Patience, an eye for detail, and nimble fingers are just a few of the qualities that Maëlle Doliveux must have in abundance.
Her skilled hand and care over the tiniest scrapings of materials help her create beautifully realised 3D paper illustrations.
Her careful consideration over all the elements in her work starts from the earliest concepts, continuing through to thoughts on lighting the final pieces.
While the cut paper ‘drawing’ and amount of detail she goes into is impressive enough, the thought that goes into the way the sculptures are shot adds just that extra bit of finesse.
With the time-constraints that working in this way must have, it’s understandable that Maëlle likes to also find other ways to work through her creative ideas. She talks to us about the paper work she does as well as working in other materials and reasons for doing so.
I’m a French and Swiss illustrator, animator, cartoonist and fabricator currently residing in New York City. I share a studio space in Greenpoint, Brooklyn in the Rope Factory with a bunch of super talented illustrators/designers – Molly Brooks, Rebecca Clarke, Rebekka Dunlap, Isaiah King, Andrea Tsurumi, and Lior Zaltzman.
I enjoy working with different mediums on a wide range of projects, and have therefore developed several different methods of working.
To me the most important and interesting part of a project is the concept – how to solve the ‘problem’ at hand, and I hope that having more than one way of working is able to support different kinds of problems in more specific ways.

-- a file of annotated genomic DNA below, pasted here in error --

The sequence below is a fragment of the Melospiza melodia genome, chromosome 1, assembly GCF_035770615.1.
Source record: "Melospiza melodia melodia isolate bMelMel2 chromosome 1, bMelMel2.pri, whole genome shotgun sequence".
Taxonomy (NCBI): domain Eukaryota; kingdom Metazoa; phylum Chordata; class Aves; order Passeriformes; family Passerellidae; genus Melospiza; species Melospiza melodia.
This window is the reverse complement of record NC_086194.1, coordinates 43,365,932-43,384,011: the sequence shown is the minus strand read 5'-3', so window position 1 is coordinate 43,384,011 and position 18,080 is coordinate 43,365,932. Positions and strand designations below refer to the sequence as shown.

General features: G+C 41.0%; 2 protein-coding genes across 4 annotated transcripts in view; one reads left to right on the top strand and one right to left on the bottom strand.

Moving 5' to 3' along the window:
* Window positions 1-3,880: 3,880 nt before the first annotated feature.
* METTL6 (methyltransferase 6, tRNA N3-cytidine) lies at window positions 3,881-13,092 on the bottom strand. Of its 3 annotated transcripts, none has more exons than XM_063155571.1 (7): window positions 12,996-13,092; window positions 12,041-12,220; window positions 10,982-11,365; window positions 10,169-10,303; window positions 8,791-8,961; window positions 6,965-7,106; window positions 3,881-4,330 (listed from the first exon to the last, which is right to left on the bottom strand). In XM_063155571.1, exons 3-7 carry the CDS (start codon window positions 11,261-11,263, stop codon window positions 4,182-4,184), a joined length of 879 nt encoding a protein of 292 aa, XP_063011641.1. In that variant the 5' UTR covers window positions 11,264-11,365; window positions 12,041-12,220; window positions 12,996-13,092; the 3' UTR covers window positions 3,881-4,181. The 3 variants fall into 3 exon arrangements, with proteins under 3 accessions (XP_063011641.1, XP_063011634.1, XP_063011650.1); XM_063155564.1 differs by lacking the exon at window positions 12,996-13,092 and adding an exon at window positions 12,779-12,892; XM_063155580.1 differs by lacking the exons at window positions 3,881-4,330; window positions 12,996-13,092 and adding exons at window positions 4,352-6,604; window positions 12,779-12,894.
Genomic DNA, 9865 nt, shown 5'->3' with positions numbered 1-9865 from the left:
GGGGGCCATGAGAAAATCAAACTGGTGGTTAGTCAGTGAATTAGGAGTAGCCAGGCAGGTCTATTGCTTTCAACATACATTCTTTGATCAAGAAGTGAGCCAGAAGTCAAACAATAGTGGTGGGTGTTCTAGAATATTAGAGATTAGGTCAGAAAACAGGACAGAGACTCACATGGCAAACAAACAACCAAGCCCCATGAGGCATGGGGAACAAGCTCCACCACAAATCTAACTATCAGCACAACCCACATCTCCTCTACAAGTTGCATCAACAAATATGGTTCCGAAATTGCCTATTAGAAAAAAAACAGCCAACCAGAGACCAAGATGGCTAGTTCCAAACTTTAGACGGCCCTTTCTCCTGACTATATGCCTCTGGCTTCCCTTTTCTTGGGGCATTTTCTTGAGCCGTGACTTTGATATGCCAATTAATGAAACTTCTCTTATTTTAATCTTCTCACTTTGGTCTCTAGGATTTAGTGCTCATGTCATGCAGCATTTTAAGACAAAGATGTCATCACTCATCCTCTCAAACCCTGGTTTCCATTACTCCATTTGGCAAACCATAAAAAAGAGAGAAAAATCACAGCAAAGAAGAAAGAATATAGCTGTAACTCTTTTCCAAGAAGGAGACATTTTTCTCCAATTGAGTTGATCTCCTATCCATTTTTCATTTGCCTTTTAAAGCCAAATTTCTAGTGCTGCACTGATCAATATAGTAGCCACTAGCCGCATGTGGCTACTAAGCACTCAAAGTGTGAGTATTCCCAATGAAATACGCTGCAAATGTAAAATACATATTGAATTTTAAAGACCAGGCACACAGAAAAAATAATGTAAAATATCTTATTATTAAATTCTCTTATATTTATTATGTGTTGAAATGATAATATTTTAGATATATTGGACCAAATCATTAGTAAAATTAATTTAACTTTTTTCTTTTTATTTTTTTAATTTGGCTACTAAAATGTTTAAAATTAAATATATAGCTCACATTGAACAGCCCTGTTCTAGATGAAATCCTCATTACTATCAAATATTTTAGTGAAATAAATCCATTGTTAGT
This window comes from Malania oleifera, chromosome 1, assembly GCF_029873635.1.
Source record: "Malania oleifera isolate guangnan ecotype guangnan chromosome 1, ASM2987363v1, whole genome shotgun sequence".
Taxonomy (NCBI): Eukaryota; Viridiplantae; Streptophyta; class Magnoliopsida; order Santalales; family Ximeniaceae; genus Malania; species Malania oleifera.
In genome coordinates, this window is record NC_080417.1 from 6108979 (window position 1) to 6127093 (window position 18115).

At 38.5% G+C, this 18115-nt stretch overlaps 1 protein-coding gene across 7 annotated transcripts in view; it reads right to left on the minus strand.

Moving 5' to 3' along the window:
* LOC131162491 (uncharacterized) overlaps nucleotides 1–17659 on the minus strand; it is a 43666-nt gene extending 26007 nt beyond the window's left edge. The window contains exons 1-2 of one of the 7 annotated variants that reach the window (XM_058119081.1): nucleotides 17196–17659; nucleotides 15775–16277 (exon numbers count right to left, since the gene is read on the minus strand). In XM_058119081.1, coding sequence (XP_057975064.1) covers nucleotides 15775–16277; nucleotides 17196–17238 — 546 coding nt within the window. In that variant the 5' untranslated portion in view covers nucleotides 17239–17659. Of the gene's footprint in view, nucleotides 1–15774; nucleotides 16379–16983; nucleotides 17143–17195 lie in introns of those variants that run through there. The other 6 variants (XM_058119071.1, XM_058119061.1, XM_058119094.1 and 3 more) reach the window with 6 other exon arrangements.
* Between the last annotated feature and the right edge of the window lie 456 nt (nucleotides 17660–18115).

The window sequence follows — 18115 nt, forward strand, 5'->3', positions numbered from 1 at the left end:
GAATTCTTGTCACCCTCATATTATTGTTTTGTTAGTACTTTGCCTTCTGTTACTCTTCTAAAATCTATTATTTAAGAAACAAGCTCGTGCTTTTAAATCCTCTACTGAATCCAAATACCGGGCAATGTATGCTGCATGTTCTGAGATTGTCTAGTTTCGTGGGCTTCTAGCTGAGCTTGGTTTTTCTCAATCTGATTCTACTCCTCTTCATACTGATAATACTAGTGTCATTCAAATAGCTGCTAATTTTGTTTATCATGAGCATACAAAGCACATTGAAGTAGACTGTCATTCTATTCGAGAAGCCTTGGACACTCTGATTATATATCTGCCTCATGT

One of the mediums I make illustration with is cut paper and photography. I cut mainly Canson mi-teintes paper, with a surgical scalpel, and when the pieces get below thumbnail size I use tweezers to glue things down. I started working in this way to try to develop a stronger sense of color.
I like choosing a limited palette before I cut into the paper- it makes it easier for me to separate the ‘color’ process from my work, as opposed to something like painting, where color and drawing are intertwined.
After the image is constructed, I set up some lights and photograph it. I try to integrate the lighting into the concept, and the way the piece is lit is an integral part of the final image. The ‘finish’ for me isn’t the cut paper ‘sculpture’, but the photograph of it.
Another way that I work is by doing etchings, or ‘fake etchings’. I like the line quality that an etching needle gives, along with the texture of the plate, but obviously a printing press is a huge and expensive tool, and the constant exposure to acid and chemicals wasn’t all that appealing to me.
The time-intensive process of etching was also a downside for editorial work with quick turn-around times, for clients such as the New York Times. So I’ve developed a way of inverting scratchboard that closely mimics the way etchings look, and still allows me to use an etching needle to draw.
I then add strong blocks of color to these images to add a second ‘layer’ of content. I enjoy this style because it’s all about the quality of the drawing, and the simpler it is, the better the image.
Recently, I’ve also been working in gouache and colored pencil. This came about because of some experimentation in my sketchbook after I became a little frustrated with how time-intensive my other processes were. I wanted to create an image ‘in real time’, through drawing, with the least amount of post-photoshop work.
As someone who’s moved around a lot, I was also getting worried about working in ways that really required a lot of equipment, and wanted to develop a process that I could do ‘on the go’.
I picked up some prismacolor pencils I had lying around and got some acryla gouache and played around with pencil line and gouache shapes, and have really enjoyed recent projects I’ve worked on like this.
In addition to these ways of working, I also work with silk-screening, which I enjoy in a similar way to the cut paper work, in the sense that the color process is separated.
To me, the most enjoyable part of being a visual creative is still the problem-solving/idea-generating aspect of the profession. I aim to create images that are elegant, and emotional, and are relatable on a small, human scale.
© Maëlle Doliveux, 2015